Date: 2021-09-14 23:04:54
Residents will be able to offer input this week on a rezoning that would allow the construction of a 288-unit apartment complex in north Johnson City.
Johnson City commissioners will consider on second reading Thursday whether to rezone an 18-acre parcel at 1072 W. Oakland Ave. from B-4 (planned arterial business) to R-5 (high-density residential). They will also hold a public hearing on the proposal.
The meeting will start at 6 p.m. in the commission chambers at City Hall, 601 E. Main St. If approved, the rezoning would move to third and final reading.
The complex could charge rates ranging from $1,000 to $1,600 and would consist of 12 three-story buildings containing one-, two- and three-bedroom apartments. There will be two access points to the complex: One at West Oakland Avenue and the other on Chase Drive.
The project’s developer, TDK Construction Company, built an adjacent apartment complex several years ago called the Reserve, at 1084 W. Oakland Ave.
Marcy Walker, an attorney representing the developer and the property owners, said TDK Construction Company still owns the Reserve and will buy the land at 1072 W. Oakland Ave. from the existing owners if the parcel is rezoned.
She expects the new apartment complex will charge similar rates as the Reserve.
Housing near Langston
Commissioners will also consider on final reading a proposal to convey property at 221 E. Myrtle Ave. to Appalachia Service Project, a local housing agency that plans to build a single-family home on the land. The city bought the property in 2020 as a result of a codes enforcement case.
Two other homebuilding agencies, Holston Habitat for Humanity and Eastern Eight CDC, have plans to build homes on adjoining privately owned lots at 219 and 217 E. Myrtle Ave.
This is the latest step in a larger effort by the city to invest in the Langston neighborhood.
In late 2019, the city opened a new multicultural facility called the Langston Centre at the former site of the old Langston High School, a facility that served Black students in Johnson City from 1893 until court-ordered integration in 1965. The city’s public works department has also recently refurbished roads in the neighborhood.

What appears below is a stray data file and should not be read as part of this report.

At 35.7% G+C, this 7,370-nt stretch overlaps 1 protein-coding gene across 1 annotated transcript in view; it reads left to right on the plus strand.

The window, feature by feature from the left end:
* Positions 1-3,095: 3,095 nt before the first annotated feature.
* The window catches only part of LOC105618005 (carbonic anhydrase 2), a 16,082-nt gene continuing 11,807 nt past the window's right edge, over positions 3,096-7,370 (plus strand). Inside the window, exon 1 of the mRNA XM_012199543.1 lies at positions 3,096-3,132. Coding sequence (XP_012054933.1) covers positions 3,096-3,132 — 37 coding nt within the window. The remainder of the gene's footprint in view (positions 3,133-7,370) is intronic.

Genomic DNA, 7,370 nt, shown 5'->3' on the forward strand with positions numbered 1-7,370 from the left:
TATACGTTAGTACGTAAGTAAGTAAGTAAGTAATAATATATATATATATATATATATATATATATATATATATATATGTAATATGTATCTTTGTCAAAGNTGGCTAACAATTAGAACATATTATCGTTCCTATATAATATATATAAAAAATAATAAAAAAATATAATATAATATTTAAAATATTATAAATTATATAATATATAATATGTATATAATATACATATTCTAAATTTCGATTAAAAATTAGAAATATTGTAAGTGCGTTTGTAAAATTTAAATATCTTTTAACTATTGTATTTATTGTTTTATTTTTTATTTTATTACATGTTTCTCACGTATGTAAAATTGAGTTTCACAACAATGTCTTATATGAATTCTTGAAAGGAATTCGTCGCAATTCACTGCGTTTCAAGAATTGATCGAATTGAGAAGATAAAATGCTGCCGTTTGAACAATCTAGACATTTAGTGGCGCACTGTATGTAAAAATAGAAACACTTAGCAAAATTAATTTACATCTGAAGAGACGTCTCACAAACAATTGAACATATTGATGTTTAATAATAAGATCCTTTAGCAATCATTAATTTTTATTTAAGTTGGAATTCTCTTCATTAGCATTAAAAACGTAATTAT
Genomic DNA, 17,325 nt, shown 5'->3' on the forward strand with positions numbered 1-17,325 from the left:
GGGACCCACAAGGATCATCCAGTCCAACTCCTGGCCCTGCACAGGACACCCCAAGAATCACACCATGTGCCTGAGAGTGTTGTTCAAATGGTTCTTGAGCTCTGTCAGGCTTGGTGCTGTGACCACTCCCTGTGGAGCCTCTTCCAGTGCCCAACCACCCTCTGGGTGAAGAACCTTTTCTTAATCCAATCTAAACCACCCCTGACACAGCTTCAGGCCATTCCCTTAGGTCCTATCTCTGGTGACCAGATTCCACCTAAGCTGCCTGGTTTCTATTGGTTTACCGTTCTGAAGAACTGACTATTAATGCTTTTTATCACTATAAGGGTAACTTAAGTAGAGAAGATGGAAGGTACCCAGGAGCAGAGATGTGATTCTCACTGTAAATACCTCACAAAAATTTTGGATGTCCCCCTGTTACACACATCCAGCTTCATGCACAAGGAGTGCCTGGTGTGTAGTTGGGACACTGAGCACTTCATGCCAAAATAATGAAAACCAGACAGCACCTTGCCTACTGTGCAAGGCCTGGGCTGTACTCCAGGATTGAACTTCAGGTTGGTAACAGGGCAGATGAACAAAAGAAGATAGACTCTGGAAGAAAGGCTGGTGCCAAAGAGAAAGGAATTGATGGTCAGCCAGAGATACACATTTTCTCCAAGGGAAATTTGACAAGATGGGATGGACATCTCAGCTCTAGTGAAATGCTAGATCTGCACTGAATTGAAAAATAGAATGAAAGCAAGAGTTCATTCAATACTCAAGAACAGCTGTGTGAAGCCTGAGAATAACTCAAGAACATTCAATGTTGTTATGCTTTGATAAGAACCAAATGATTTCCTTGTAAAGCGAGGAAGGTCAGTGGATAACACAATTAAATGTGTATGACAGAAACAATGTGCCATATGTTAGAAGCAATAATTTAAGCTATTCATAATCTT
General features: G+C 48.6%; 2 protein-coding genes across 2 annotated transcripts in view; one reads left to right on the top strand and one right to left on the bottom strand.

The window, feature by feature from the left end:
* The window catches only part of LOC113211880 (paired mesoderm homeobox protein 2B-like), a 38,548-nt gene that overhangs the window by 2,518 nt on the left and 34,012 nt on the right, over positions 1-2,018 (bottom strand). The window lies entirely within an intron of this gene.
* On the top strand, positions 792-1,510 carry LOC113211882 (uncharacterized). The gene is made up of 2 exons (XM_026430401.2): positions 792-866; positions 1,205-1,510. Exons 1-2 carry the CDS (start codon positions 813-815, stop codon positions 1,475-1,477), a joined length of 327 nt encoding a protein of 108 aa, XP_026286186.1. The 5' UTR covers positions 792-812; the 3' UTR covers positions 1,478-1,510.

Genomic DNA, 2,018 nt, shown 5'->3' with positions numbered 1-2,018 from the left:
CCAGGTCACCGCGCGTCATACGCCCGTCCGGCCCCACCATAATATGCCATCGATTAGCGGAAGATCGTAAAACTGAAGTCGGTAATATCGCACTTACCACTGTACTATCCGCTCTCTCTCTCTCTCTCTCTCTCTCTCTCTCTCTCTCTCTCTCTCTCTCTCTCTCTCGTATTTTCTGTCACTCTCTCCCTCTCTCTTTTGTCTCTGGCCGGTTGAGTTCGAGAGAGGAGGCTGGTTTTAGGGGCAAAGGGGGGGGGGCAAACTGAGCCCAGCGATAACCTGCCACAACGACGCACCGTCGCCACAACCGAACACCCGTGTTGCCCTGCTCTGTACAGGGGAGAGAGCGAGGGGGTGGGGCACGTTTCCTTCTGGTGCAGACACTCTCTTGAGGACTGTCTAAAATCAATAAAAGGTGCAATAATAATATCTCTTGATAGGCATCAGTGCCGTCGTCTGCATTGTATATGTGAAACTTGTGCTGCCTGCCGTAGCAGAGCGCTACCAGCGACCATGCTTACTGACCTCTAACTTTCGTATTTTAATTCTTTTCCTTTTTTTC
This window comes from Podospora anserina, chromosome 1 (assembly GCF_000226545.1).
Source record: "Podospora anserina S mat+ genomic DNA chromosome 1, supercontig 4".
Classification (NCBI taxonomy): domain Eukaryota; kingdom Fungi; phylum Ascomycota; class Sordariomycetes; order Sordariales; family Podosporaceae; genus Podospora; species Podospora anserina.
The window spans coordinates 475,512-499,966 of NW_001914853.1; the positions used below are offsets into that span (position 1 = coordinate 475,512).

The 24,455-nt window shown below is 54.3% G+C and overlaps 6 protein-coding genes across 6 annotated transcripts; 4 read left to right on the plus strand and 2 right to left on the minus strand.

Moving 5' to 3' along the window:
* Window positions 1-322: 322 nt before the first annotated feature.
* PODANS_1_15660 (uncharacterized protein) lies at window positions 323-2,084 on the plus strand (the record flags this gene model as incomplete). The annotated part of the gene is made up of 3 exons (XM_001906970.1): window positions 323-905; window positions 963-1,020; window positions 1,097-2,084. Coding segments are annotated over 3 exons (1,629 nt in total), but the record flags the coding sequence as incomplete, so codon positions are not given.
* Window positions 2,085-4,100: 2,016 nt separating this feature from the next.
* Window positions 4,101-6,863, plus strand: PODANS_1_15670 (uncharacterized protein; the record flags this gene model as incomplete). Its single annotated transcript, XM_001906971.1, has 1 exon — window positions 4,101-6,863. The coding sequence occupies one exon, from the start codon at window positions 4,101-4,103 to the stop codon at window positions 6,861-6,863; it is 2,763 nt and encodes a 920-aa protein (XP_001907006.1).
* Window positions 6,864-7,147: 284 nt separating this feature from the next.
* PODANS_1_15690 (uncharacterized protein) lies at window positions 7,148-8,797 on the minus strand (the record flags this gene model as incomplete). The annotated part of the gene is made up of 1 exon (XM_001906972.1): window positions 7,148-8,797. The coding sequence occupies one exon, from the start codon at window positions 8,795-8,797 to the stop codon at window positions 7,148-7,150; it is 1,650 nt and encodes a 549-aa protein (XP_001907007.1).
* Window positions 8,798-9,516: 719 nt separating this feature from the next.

The city hopes this will serve as a similar model for building affordable housing in other parts of the city. In the future, however, the First Tennessee Development District would act as a land bank.
• Staff will propose converting four tennis courts at the Memorial Park Community Center into a pickleball complex consisting of 12 courts. Commissioners will consider Thursday whether to issue a request for proposals for that project.
• Commissioners will review a proposal to deploy smart pole technology in downtown parks using a $335,000 grant from the Tennessee Valley Authority.
This will include adding speakers, dimmable lighting, pedestrian counters, a weather station and an early warning flood detection system at Founders Park. The playground at King Commons Park will also get speakers. No city funds will be involved in the project.
Public Works Director Phil Pindzola said the proposal involves installing eight new poles.
There will also be options in the future if the city wants to expand the system, which Pindzola said could involve deploying cameras downtown or putting in parking counters. Currently, there isn’t enough money available to accommodate those additions.
Installing cameras downtown, however, is a high priority for the city, Pindzola said.
• Commission will consider on final reading an ordinance that prohibits property owners from canceling, resetting or tampering with a fire alarm control panel before emergency services arrives for an investigation.
Violations could result result in a $50 fine, but fire department personnel would have the discretion to determine whether to cite property owners, which would act as a last resort.
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